Moving to a competitive granting program sounds good in theory.
But what exactly it means for community and seniors' centres is still a big unknown.
That was the concern among councillors, who asked for more tangible information on proposed changes to the way the city doles out grants to non-profit organizations.
"I have not been able to really answer the questions that I'm getting in the community," Coun. Pam Madoff said at a governance and priorities committee meeting last Thursday.
"What does this look like? … I haven't got a clue so I can't say if it's a good move or a bad move."
The city's sustainability department has proposed a move toward a more accountable granting process, which would report on investments and results more thoroughly and would require all non-profits to compete for dollars.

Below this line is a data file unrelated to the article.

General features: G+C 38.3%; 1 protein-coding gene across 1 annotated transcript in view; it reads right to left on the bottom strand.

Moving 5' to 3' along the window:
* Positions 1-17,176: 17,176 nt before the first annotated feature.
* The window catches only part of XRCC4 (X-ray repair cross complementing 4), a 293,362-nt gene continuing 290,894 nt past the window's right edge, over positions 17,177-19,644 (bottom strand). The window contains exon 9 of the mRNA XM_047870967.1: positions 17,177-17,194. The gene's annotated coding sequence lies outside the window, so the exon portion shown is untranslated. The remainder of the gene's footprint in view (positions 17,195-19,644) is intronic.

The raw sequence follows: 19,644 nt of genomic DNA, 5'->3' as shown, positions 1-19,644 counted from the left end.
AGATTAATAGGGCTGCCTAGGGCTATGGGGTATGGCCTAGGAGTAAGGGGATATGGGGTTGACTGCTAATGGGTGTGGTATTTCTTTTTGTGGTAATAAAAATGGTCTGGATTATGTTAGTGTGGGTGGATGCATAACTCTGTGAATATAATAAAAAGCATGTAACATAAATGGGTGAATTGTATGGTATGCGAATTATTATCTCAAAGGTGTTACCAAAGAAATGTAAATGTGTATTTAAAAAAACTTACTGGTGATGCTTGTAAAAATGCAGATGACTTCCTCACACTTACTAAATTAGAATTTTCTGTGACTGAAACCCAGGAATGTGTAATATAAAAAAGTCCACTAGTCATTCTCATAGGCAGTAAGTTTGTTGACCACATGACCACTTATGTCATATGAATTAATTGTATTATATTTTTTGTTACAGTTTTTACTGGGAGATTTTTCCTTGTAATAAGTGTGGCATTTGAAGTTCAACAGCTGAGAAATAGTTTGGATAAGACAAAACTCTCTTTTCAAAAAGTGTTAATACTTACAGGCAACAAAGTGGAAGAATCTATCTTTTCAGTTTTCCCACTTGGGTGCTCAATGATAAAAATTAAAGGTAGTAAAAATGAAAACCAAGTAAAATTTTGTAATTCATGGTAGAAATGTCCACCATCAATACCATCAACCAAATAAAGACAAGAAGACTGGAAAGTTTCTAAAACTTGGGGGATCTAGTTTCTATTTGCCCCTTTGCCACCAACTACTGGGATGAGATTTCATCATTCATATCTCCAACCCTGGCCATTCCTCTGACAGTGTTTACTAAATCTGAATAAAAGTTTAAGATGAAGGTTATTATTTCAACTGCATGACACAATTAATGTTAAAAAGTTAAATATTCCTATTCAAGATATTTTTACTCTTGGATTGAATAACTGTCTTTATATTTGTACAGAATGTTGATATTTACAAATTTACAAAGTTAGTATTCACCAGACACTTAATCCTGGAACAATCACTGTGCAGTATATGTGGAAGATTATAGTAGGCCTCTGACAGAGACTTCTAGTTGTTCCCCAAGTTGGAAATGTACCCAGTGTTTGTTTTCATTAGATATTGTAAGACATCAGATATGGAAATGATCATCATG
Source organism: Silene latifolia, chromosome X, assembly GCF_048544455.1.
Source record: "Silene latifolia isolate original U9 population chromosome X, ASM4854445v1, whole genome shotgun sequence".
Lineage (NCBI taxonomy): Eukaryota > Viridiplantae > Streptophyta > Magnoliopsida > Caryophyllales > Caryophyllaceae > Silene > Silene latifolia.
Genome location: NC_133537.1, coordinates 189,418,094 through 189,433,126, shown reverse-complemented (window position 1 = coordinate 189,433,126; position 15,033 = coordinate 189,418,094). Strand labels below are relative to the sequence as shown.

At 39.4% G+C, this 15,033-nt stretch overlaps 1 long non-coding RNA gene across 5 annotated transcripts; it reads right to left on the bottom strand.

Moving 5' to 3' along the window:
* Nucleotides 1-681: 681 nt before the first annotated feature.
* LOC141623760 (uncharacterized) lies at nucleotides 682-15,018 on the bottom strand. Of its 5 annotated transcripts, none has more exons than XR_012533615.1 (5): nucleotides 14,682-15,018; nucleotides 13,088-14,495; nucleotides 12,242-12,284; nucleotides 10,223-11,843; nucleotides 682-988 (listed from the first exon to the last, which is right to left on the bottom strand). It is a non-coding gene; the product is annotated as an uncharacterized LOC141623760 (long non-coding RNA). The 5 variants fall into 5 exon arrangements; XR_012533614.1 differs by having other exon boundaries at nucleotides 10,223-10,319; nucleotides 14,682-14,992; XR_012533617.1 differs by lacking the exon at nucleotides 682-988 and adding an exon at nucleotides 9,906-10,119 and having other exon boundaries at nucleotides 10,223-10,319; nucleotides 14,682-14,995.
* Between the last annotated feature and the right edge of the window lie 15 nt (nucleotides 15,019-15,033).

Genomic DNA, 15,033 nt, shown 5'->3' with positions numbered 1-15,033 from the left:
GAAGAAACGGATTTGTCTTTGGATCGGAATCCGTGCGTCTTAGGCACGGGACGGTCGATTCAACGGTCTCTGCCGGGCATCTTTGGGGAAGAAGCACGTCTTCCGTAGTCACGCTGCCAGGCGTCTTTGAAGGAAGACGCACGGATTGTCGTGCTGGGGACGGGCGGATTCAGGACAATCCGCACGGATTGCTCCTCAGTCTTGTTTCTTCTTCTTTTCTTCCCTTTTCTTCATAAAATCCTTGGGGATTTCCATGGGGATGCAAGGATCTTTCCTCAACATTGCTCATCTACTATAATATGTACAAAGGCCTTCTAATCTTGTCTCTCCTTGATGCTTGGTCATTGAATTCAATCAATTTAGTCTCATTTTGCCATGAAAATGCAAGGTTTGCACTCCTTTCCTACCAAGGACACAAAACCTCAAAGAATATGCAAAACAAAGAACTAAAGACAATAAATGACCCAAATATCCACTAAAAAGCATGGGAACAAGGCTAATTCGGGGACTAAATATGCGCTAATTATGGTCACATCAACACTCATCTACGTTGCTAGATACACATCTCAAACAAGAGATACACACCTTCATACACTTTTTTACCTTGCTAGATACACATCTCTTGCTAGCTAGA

The United Way recently moved to a competitive process, and the change reportedly increased the quality of applications received.
Sustainability department staffer Kimberly Stratford admitted she expects some growing pains.
"It's not our intention to cut our agencies off at the knees, but to create a competitive process, because right now we give money and … we don't know what value for money we get."
Council supported the policy in principle, but asked to see an implementation plan. The policy will also be circulated to all city grant recipients for comment.